Everybody who has used an Ubuntu live cd over the last nine months or so has used casper. It started out as a special udeb, called by the debian-installer code to bootstrap a live environment. While d-i is fairly flexible, this was stretching the limits and not really a great solution. Amongst the problems were user interactivity halfway through the boot and a very slow boot.
In the middle of December, mdz asked me if I could take a look at implementing the SimplifiedLiveCD specification. As I had played a bit with casper already, I did. Casper is nothing like what it used to be, it now uses initramfs, so no user interactivity after the bootloader. It uses unionfs where available, which speeds it up a fair bit (compare to devmapper + cloop), and if the cd image has squashfs, it uses that too, which makes it even faster. Boot time improvements from around 368 to about 231 seconds is fairly good, but I hope to get it even lower.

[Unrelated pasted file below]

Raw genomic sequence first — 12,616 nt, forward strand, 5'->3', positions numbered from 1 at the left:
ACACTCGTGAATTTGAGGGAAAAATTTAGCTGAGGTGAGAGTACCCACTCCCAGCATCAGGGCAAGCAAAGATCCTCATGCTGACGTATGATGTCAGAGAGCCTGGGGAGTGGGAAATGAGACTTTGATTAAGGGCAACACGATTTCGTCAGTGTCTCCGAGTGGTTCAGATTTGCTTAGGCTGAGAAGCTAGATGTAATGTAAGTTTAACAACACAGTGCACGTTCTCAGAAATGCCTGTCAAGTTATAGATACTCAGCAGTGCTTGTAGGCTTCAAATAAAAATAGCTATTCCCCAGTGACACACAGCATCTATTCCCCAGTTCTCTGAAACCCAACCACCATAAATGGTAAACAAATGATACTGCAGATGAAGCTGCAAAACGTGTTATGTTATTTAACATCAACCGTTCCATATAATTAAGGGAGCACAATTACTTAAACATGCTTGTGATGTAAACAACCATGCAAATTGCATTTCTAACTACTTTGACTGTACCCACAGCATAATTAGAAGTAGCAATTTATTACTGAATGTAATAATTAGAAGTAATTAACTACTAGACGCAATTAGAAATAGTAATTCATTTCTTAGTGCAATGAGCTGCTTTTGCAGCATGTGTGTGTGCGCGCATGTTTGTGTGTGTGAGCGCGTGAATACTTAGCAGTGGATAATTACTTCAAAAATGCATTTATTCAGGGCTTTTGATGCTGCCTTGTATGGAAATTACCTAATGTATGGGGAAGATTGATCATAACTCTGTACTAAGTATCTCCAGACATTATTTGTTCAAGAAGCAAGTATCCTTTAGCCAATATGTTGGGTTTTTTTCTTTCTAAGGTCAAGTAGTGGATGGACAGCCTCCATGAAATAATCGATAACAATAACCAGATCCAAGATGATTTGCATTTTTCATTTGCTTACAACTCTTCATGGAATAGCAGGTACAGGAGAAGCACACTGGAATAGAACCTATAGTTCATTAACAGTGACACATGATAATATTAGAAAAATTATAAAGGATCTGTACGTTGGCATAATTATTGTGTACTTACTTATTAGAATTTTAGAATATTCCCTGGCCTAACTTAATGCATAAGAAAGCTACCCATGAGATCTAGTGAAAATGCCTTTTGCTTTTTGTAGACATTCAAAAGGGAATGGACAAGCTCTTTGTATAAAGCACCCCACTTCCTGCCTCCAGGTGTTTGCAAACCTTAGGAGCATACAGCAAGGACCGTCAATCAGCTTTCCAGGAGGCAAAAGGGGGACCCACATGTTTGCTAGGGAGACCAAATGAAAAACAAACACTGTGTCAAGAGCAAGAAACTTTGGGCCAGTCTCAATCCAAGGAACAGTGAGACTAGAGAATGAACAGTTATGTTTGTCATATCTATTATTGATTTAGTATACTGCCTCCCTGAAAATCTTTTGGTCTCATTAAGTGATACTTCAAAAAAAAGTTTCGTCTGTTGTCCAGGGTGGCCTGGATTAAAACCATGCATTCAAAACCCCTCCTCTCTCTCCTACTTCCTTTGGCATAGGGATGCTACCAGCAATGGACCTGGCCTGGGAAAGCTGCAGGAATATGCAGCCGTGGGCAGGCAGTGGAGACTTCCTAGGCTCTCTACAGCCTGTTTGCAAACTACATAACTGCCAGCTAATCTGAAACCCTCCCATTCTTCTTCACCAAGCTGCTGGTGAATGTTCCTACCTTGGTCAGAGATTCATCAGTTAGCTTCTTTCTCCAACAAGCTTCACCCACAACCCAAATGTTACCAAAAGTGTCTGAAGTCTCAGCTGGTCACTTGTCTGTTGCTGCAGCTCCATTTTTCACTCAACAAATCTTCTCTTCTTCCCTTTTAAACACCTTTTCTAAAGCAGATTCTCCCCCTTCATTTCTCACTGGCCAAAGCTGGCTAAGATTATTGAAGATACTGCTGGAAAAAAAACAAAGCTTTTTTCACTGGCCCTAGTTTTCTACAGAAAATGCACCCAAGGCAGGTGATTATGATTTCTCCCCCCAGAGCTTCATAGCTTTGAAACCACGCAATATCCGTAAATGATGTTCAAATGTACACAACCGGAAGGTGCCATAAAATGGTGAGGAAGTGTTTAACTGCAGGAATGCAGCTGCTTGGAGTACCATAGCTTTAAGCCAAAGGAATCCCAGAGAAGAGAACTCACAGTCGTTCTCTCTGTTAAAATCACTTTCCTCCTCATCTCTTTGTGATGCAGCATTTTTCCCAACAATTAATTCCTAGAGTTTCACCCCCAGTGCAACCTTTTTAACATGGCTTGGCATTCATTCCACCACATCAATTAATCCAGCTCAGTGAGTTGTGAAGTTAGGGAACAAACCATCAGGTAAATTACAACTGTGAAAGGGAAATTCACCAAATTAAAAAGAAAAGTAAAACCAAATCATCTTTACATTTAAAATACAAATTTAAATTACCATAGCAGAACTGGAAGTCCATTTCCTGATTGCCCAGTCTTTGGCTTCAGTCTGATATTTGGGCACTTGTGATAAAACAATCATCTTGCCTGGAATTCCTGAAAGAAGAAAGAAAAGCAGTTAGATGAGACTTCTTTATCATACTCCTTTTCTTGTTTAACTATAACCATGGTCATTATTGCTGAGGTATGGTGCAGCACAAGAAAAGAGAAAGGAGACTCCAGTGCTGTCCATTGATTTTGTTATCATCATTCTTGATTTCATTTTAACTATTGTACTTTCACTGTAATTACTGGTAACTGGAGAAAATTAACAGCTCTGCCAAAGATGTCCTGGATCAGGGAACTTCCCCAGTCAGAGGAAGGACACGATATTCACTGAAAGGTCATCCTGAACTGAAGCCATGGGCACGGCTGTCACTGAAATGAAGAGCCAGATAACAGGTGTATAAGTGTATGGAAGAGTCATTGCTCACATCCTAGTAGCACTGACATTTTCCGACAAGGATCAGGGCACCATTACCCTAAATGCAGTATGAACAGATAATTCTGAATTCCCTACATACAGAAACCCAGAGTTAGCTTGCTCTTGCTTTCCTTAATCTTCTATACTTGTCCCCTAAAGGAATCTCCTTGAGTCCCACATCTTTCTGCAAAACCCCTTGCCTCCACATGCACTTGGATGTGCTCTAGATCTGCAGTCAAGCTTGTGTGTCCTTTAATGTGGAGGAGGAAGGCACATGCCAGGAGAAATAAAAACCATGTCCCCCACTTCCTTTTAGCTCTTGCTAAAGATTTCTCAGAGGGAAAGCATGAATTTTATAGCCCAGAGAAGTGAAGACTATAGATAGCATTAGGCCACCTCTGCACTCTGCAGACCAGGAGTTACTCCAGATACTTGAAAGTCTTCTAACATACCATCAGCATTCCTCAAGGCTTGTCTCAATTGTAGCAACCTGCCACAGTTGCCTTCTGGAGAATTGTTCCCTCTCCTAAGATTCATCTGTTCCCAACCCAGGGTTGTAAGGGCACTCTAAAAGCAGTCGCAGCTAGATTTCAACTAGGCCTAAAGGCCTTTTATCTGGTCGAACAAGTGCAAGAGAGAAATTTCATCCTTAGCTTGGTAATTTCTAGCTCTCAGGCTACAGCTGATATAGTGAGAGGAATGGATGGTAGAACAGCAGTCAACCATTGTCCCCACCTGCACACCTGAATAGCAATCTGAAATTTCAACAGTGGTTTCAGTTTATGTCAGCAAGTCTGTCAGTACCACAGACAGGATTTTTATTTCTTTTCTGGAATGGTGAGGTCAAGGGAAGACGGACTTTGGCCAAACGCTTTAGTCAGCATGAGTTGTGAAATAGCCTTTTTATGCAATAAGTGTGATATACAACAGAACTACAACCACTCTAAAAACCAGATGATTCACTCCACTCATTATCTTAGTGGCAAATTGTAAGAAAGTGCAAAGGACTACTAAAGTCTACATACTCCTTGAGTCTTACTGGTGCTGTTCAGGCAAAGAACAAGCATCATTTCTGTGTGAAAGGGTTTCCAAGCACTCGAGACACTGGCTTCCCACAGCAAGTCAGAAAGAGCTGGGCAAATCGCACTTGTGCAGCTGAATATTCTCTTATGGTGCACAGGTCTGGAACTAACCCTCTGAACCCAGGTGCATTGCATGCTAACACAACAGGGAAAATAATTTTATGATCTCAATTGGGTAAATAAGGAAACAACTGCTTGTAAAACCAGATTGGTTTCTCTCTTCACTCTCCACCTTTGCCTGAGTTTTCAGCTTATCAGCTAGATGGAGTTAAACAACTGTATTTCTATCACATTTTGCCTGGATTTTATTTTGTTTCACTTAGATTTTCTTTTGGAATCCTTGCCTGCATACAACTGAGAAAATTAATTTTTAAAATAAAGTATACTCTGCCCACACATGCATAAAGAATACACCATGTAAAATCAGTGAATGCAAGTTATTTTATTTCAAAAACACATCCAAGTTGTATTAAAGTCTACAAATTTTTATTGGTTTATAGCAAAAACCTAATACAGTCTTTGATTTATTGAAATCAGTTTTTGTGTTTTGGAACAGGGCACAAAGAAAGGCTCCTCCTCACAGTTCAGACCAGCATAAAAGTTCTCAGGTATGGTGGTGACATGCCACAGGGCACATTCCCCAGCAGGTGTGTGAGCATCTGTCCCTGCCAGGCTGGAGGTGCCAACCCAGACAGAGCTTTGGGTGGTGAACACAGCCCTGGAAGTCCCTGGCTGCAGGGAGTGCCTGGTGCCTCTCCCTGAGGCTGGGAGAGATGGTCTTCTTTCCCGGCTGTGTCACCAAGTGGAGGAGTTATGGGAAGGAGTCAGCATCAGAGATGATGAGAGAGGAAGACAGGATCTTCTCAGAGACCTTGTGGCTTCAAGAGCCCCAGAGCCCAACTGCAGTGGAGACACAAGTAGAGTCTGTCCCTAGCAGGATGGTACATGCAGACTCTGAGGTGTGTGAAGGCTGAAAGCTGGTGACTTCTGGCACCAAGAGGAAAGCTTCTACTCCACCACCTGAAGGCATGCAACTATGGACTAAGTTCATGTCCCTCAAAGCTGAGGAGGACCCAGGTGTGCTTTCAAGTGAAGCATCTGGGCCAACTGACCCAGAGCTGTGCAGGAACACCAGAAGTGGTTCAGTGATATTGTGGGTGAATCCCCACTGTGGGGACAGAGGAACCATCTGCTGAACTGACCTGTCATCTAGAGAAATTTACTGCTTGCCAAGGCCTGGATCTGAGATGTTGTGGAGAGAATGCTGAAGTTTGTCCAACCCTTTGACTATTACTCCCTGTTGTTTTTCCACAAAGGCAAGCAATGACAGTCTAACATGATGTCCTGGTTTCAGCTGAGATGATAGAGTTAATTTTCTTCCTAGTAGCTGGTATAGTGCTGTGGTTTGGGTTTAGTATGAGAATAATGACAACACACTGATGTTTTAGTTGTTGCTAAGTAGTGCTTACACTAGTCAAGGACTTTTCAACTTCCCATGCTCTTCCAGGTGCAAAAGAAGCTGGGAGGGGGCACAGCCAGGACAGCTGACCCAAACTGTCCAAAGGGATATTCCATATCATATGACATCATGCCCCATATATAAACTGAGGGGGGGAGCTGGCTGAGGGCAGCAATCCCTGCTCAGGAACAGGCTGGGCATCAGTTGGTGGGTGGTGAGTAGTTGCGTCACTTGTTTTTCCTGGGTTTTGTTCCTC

What I really, really like about casper however is how hackable it is. I added cd integrity check in less than a day (modulo some bugs in usplash I had to fix). Today, I integrated it with the new usplash in initramfs, so we actually have progress in the initramfs as well. (Instead of “mounting root file system” taking about 40 seconds.)
Another neat feature is the persistence support. It will now look for
filesystems with the label
casper-cow (that will be changed to
ubuntu-live-rw, I think) if
persistent is seen on the kernel command
line. This makes it easy to drag your setup around with just an USB key
and any Ubuntu live cd.
Next out is getting keyboard selection better and more speedups.